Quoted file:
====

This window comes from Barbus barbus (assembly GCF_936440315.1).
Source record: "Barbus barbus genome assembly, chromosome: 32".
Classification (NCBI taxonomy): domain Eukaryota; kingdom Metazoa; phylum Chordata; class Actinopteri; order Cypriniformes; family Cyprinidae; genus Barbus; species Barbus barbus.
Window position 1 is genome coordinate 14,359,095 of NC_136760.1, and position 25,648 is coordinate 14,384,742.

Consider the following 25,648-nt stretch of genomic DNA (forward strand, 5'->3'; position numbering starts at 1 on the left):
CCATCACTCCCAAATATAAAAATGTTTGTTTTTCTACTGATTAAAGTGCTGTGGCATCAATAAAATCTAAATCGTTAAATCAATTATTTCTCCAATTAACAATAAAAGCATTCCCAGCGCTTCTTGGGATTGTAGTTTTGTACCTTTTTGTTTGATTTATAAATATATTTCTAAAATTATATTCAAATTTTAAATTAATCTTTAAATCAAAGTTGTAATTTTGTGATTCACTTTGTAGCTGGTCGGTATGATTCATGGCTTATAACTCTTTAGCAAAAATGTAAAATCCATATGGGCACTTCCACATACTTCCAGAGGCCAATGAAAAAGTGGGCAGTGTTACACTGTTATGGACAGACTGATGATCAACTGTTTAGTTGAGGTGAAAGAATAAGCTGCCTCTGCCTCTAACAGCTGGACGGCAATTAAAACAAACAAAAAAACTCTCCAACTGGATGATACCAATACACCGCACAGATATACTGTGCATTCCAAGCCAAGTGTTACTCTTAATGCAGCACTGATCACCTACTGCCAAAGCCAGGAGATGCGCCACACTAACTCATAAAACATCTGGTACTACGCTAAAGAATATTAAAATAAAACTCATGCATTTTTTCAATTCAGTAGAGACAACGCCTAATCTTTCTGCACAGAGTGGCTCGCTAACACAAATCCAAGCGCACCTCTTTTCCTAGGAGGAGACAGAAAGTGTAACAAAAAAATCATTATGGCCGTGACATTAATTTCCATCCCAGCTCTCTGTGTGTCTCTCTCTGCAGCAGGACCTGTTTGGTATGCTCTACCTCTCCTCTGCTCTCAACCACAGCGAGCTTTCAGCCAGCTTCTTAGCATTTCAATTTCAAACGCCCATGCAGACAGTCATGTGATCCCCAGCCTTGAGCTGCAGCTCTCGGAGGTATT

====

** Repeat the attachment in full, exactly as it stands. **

This window comes from Barbus barbus (assembly GCF_936440315.1).
Source record: "Barbus barbus genome assembly, chromosome: 32".
Classification (NCBI taxonomy): domain Eukaryota; kingdom Metazoa; phylum Chordata; class Actinopteri; order Cypriniformes; family Cyprinidae; genus Barbus; species Barbus barbus.
Window position 1 is genome coordinate 14,359,095 of NC_136760.1, and position 25,648 is coordinate 14,384,742.

Consider the following 25,648-nt stretch of genomic DNA (forward strand, 5'->3'; position numbering starts at 1 on the left):
CCATCACTCCCAAATATAAAAATGTTTGTTTTTCTACTGATTAAAGTGCTGTGGCATCAATAAAATCTAAATCGTTAAATCAATTATTTCTCCAATTAACAATAAAAGCATTCCCAGCGCTTCTTGGGATTGTAGTTTTGTACCTTTTTGTTTGATTTATAAATATATTTCTAAAATTATATTCAAATTTTAAATTAATCTTTAAATCAAAGTTGTAATTTTGTGATTCACTTTGTAGCTGGTCGGTATGATTCATGGCTTATAACTCTTTAGCAAAAATGTAAAATCCATATGGGCACTTCCACATACTTCCAGAGGCCAATGAAAAAGTGGGCAGTGTTACACTGTTATGGACAGACTGATGATCAACTGTTTAGTTGAGGTGAAAGAATAAGCTGCCTCTGCCTCTAACAGCTGGACGGCAATTAAAACAAACAAAAAAACTCTCCAACTGGATGATACCAATACACCGCACAGATATACTGTGCATTCCAAGCCAAGTGTTACTCTTAATGCAGCACTGATCACCTACTGCCAAAGCCAGGAGATGCGCCACACTAACTCATAAAACATCTGGTACTACGCTAAAGAATATTAAAATAAAACTCATGCATTTTTTCAATTCAGTAGAGACAACGCCTAATCTTTCTGCACAGAGTGGCTCGCTAACACAAATCCAAGCGCACCTCTTTTCCTAGGAGGAGACAGAAAGTGTAACAAAAAAATCATTATGGCCGTGACATTAATTTCCATCCCAGCTCTCTGTGTGTCTCTCTCTGCAGCAGGACCTGTTTGGTATGCTCTACCTCTCCTCTGCTCTCAACCACAGCGAGCTTTCAGCCAGCTTCTTAGCATTTCAATTTCAAACGCCCATGCAGACAGTCATGTGATCCCCAGCCTTGAGCTGCAGCTCTCGGAGGTATT